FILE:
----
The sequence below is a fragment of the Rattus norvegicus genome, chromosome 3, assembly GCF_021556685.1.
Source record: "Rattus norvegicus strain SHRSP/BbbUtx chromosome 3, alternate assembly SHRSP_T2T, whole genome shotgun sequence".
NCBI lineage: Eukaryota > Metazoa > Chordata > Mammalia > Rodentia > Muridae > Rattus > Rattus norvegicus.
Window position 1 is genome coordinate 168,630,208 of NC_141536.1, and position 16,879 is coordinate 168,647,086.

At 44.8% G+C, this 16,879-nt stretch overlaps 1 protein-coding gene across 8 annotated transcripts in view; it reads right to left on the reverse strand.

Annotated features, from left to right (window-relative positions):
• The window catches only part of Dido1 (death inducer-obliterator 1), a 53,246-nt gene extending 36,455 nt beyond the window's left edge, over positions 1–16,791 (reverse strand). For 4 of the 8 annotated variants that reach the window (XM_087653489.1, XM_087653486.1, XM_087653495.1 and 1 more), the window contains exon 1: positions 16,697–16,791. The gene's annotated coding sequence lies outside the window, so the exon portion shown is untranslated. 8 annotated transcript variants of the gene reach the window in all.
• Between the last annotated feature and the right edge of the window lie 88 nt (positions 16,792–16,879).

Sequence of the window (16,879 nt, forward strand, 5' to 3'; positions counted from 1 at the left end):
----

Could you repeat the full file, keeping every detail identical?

The sequence below is a fragment of the Rattus norvegicus genome, chromosome 3, assembly GCF_021556685.1.
Source record: "Rattus norvegicus strain SHRSP/BbbUtx chromosome 3, alternate assembly SHRSP_T2T, whole genome shotgun sequence".
NCBI lineage: Eukaryota > Metazoa > Chordata > Mammalia > Rodentia > Muridae > Rattus > Rattus norvegicus.
Window position 1 is genome coordinate 168,630,208 of NC_141536.1, and position 16,879 is coordinate 168,647,086.

At 44.8% G+C, this 16,879-nt stretch overlaps 1 protein-coding gene across 8 annotated transcripts in view; it reads right to left on the reverse strand.

Annotated features, from left to right (window-relative positions):
• The window catches only part of Dido1 (death inducer-obliterator 1), a 53,246-nt gene extending 36,455 nt beyond the window's left edge, over positions 1–16,791 (reverse strand). For 4 of the 8 annotated variants that reach the window (XM_087653489.1, XM_087653486.1, XM_087653495.1 and 1 more), the window contains exon 1: positions 16,697–16,791. The gene's annotated coding sequence lies outside the window, so the exon portion shown is untranslated. 8 annotated transcript variants of the gene reach the window in all.
• Between the last annotated feature and the right edge of the window lie 88 nt (positions 16,792–16,879).

Sequence of the window (16,879 nt, forward strand, 5' to 3'; positions counted from 1 at the left end):